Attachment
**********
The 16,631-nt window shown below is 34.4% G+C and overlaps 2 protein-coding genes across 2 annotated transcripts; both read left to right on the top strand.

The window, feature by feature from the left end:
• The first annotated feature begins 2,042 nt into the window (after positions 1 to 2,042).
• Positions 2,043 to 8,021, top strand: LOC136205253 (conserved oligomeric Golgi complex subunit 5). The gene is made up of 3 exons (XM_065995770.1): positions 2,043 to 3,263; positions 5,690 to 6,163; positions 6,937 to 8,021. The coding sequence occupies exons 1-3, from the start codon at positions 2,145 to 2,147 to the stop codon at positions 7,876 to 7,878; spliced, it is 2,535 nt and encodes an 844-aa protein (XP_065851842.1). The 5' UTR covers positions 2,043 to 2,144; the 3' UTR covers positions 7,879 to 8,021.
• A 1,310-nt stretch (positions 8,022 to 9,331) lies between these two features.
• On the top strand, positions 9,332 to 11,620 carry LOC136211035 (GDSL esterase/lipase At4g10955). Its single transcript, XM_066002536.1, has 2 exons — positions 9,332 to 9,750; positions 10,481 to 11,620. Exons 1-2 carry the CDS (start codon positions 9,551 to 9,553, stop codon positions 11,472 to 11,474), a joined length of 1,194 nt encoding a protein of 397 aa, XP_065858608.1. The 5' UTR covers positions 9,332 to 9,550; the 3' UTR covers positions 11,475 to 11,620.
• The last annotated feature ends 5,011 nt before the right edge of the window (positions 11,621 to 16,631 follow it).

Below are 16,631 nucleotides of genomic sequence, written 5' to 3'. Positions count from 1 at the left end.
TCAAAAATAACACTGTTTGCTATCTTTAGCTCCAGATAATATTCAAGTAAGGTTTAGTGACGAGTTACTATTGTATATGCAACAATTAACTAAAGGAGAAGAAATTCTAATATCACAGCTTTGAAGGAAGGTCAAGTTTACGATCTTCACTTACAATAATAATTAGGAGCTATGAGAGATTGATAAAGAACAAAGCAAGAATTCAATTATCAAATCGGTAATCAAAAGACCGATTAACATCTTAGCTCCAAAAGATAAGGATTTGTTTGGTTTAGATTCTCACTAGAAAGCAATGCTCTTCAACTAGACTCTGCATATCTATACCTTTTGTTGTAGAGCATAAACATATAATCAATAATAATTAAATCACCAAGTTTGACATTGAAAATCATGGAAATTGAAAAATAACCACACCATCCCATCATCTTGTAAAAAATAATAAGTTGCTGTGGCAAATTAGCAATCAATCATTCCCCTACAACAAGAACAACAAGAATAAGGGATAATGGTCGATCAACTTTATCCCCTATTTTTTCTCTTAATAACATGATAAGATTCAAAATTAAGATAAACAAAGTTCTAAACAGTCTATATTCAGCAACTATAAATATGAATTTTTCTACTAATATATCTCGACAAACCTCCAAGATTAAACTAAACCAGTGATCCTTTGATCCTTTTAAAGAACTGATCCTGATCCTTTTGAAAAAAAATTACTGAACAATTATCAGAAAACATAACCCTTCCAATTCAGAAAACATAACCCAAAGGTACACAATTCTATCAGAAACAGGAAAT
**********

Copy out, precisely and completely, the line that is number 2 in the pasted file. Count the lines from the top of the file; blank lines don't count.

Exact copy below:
The window, feature by feature from the left end: